James Madison University

Faculty Emeritus Jim Benedict’s Continued Love of Learning

Published: 7/26/2016
By Erik Inglis

Jim Benedict

From 1977 to 2007, Dr.  Jim Benedict manned the podiums and ambled the halls of James Madison University (JMU). During his 30-year tenure working at JMU, he taught an array of Psychology courses at both the undergraduate and graduate level including statistics, learning, consciousness, and the psychology of stress. As head of many faculty search committees, he had a hand in hiring a number of professors currently teaching in the department including Dr. Kevin Apple (the current Department Head) and 11 others. He was an active member of this campus, served on a large number of thesis committees, and received numerous awards for his work at JMU. 

Since his retirement, Dr. Benedict has continued to pursue his wide-ranging interests.  Recently, he pursued excellence in another area and earned his Master of Music (M.M.). Putting the degree to good use, he has spent time volunteering at the Chautauqua Institution, a cultural education and music center in Western New York. In addition, he directs the handbell choir at his church, sings in a gospel quartet, and participates on the Advisory Board of the Shenandoah Bach Festival at Eastern Mennonite University. Currently, he is a certified by the State Supreme Court to mediate disputes between parents for custody and visitation with their children.  Viticulture is another devotion of his. He and his wife Joyce planted a vineyard in 1995 which currently supplies an impressive yield of six tons of wine grapes.

Generous with his time, Jim volunteers regularly for organizations such as Habitat for Humanity and as a server at a soup kitchen. Further, he acts as a mentor for the Valley Scholars Program, which provides local high school students with assistance and opportunities to become leaders both in the classroom and in the community. This JMU program nurtures prospective first-generation college students in their pursuit of a college education.  

Jim continues to mentor students. For about 6 years after stepping down from his full-time post, he taught an advanced statistics course annually. He considers the interactions with his students to be rewarding. “It keeps me young,” he offers with a grin.  Recently, he served on a doctoral dissertation committee for a former student and advisee at Virginia Tech. This student later remarked to Jim, “You were the first person who made math make sense.”  Since retiring, Jim has also served as a consultant to the Center for Faculty Innovation (CFI).  In this role, Jim meets with JMU faculty to help improve their teaching.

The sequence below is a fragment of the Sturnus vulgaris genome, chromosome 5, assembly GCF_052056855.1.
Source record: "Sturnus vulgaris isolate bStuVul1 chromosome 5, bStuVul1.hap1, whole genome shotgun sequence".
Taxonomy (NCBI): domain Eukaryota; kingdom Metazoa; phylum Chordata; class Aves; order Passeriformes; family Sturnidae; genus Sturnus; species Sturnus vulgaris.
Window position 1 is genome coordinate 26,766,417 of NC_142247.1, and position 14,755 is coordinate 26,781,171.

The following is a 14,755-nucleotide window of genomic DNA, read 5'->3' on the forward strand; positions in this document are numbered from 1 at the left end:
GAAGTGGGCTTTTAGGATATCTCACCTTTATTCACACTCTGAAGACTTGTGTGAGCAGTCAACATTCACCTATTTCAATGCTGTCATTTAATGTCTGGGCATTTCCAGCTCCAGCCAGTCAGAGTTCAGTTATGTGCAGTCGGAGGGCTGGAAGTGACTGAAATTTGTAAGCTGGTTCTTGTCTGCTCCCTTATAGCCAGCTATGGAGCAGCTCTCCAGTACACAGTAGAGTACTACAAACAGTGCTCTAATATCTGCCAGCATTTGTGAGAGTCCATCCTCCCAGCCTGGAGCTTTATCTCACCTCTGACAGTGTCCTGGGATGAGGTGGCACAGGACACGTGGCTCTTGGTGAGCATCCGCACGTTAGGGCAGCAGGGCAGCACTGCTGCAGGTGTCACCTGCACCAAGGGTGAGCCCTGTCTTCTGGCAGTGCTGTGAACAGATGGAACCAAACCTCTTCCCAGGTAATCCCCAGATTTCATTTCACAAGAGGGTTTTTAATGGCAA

Since 2009, the Department has given the Benedict award to a student each year without providing a scholarship.  These students have shown interest in college teaching by being undergraduate teaching assistants/tutors for a variety of classes including Psychological Statistics, Psychological Research Methods, Abnormal Psychology, Career Development, Peer Advising, and the Psychology Learning Community. Read more information about these impressive students.

 Once the Benedict Scholarship is endowed, the Department of Psychology will be able to select an outstanding senior student to receive a financial scholarship that will help pay the recipient’s JMU tuition.  The fund is close to being endowed, but additional funds are needed before the Department can award any scholarships.  Jim is hopeful that the Department will soon be able to award a scholarship to students who embody his passion and dedication to higher education.  Learn more about supporting the Benedict Scholarship (and other Departmental funds).

The James O. Benedict Scholarship Endowment in Psychology will be awarded to students with a strong interest in teaching higher education. Jim hopes that the scholarship will act as a reward and encouragement for students who are keen on tutoring or serving as an undergraduate teaching assistant. He firmly holds that as a teacher you have a real chance to make a difference. Jim believes that professors are some of the luckiest people around because they are able to both interact with and creatively find means to impart knowledge to young students.

In preparation for this article, I sat down with Jim to talk about his career. Early in our discussion I mentioned that I taught the laboratory portion for a Psychological Measurement and Statistics Course. Not one to shy away from a chance at instruction, Jim jumped at the opportunity to give me a few pointers on how to teach Analysis of Variance to my students and have it resonate with examples and a brief demonstration. Even in this brief interview Jim demonstrated and impressed upon me his passion for teaching. The hope is that this scholarship will ignite a similar passion for teaching in others.